The estimable Adam Entous and Siobhan Gorman of the Wall Street Journal’s national security reporting team have a good discussion of the targeted killing-drone strike on August 22, 2011 that killed Attiyah Abd al-Rahman, Al-Qaeda’s second in command.
A considerable part of the Pakistani government’s irritation with the conduct of drone strikes is that the US not only does not seek permission – it no longer needs to, from an operational standpoint. After years of sustained effort, it has been able to establish its own ground level intelligence operations to provide it with targets and intelligence. The US has become less and less dependent upon the highly compromised intelligence provided by Pakistan; the hobbling of the Pakistan government’s ability to “steer” targeted killing in ways congenial to it is part of the sore point of US-Pakistan relations.
From the US standpoint, it is partly that it does not depend as much as it did on Pakistan’s intelligence. But it is also partly, as a couple of well-publicized incidents a few months ago made clear, that sharing targeting decisions with Pakistan’s military and ISI runs a very considerable possibility of having the targets tipped off (as even The Onion has observed). The article notes in this regard, the U.S. worries that “if they tell the Pakistanis that a drone strike is coming someone within Pakistani intelligence could tip off the intended target.” However, the Journal’s reporting goes from there to emphasize an aspect of targeted killing and drone warfare that is not sufficiently appreciated in public discussions trying to assess such issues as civilian collateral damage, strategic value and uses, and the uses of drones in counterterrorism and counterinsurgency as distinct activities. The article explains:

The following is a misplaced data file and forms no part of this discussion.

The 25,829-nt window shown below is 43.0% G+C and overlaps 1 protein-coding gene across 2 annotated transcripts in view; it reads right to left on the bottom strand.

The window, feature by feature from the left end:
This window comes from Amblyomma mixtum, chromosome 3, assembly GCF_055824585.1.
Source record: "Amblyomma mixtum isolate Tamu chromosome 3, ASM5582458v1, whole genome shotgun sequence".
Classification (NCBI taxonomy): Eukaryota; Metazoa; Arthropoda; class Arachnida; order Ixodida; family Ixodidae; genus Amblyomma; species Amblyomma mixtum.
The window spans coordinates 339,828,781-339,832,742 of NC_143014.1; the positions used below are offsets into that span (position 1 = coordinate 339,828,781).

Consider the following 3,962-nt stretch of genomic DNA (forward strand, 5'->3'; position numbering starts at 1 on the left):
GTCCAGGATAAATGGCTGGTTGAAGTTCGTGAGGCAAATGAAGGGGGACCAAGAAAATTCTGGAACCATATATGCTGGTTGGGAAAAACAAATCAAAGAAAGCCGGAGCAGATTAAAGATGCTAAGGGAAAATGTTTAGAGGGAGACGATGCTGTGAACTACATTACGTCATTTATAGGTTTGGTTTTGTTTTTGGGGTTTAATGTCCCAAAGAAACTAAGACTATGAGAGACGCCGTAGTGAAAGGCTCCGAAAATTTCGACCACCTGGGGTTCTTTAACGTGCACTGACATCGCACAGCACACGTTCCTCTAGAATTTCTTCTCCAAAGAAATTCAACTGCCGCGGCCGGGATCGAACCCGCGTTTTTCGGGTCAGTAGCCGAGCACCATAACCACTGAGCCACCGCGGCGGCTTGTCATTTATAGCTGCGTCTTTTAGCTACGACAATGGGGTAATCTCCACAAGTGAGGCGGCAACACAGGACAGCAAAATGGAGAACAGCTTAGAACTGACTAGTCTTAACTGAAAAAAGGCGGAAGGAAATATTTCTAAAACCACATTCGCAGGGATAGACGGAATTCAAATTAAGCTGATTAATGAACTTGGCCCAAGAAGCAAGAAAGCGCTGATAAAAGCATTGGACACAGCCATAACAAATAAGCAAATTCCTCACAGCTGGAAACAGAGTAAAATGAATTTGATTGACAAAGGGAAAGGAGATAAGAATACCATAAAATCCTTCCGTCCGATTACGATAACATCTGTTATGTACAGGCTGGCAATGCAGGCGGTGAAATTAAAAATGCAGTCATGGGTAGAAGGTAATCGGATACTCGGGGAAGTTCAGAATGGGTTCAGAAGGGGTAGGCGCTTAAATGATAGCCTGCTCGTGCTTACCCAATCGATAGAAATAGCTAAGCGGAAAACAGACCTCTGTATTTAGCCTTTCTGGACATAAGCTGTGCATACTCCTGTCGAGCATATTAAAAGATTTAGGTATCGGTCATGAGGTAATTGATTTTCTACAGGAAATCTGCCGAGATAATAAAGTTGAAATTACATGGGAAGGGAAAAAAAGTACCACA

The CIA carries out two different types of drone strikes in the tribal areas of Pakistan—those against so-called high-value targets, including Mr. Rahman, and “signature” strikes targeting Taliban foot-soldiers who criss-cross the border with Afghanistan to fight U.S. forces there.
High-value targets are added to a classified list that the CIA maintains and updates. The agency often doesn’t know the names of the signature targets, but it tracks their movements and activities for hours or days before striking them, U.S. officials say.
Another way to put this is that, loosely speaking, the high value targets are part of a counterterrorism campaign – a worldwide one, reaching these days to Yemen and other places. It is targeted killing in its strict sense using drones – aimed at a distinct individual who has been identified by intelligence. The “signature” strikes, by contrast, are not strictly speaking “targeted killing,” because they are aimed at larger numbers of fighters who are targeted on the basis of being combatants, but not on the basis of individuated intelligence. They are fighting formations, being targeted on a mass basis as part of the counterinsurgency campaign in Afghanistan, as part of the basic CI doctrine of closing down cross-border safe havens and border interdiction of fighters. Both of these functions can be, and are, carried out by drones – though each strategic function could be carried out by other means, such as SEAL 6 or CIA human teams, in the case of targeted killing, or manned aircraft in the case of attacks on Taliban formations. The fundamental point is that they serve distinct strategic purposes. Targeted killing is not synonymous with drone warfare, just as counterterrorism is analytically distinct from counterinsurgency. (I discuss this in the opening sections of this draft chapter on SSRN.)